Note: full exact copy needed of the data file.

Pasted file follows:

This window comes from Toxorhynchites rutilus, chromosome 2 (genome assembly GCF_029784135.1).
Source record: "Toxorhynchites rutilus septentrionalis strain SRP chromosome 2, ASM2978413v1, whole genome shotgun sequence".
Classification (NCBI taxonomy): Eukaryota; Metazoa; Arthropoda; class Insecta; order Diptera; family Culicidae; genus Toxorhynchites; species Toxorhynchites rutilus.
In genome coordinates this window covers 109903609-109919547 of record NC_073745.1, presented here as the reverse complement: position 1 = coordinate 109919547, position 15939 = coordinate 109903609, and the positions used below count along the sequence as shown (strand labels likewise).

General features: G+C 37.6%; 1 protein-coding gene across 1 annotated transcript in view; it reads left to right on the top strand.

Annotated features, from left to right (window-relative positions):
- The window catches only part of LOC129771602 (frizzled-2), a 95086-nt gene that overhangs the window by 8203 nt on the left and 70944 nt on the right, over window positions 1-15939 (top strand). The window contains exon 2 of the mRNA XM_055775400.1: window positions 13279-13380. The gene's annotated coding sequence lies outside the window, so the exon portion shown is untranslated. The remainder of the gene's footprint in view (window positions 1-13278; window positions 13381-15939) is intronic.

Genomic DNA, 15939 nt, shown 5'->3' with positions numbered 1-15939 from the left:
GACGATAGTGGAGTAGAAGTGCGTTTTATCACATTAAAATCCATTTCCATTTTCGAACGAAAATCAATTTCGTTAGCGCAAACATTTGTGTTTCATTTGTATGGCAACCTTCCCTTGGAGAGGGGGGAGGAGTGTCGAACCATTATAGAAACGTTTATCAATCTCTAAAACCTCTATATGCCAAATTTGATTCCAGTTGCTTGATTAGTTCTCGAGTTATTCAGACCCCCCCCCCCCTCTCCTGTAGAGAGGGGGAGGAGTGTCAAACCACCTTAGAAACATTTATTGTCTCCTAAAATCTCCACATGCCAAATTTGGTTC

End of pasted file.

This window comes from Toxorhynchites rutilus, chromosome 2 (genome assembly GCF_029784135.1).
Source record: "Toxorhynchites rutilus septentrionalis strain SRP chromosome 2, ASM2978413v1, whole genome shotgun sequence".
Classification (NCBI taxonomy): Eukaryota; Metazoa; Arthropoda; class Insecta; order Diptera; family Culicidae; genus Toxorhynchites; species Toxorhynchites rutilus.
In genome coordinates this window covers 109903609-109919547 of record NC_073745.1, presented here as the reverse complement: position 1 = coordinate 109919547, position 15939 = coordinate 109903609, and the positions used below count along the sequence as shown (strand labels likewise).

General features: G+C 37.6%; 1 protein-coding gene across 1 annotated transcript in view; it reads left to right on the top strand.

Annotated features, from left to right (window-relative positions):
- The window catches only part of LOC129771602 (frizzled-2), a 95086-nt gene that overhangs the window by 8203 nt on the left and 70944 nt on the right, over window positions 1-15939 (top strand). The window contains exon 2 of the mRNA XM_055775400.1: window positions 13279-13380. The gene's annotated coding sequence lies outside the window, so the exon portion shown is untranslated. The remainder of the gene's footprint in view (window positions 1-13278; window positions 13381-15939) is intronic.

Genomic DNA, 15939 nt, shown 5'->3' with positions numbered 1-15939 from the left:
GACGATAGTGGAGTAGAAGTGCGTTTTATCACATTAAAATCCATTTCCATTTTCGAACGAAAATCAATTTCGTTAGCGCAAACATTTGTGTTTCATTTGTATGGCAACCTTCCCTTGGAGAGGGGGGAGGAGTGTCGAACCATTATAGAAACGTTTATCAATCTCTAAAACCTCTATATGCCAAATTTGATTCCAGTTGCTTGATTAGTTCTCGAGTTATTCAGACCCCCCCCCCCCTCTCCTGTAGAGAGGGGGAGGAGTGTCAAACCACCTTAGAAACATTTATTGTCTCCTAAAATCTCCACATGCCAAATTTGGTTC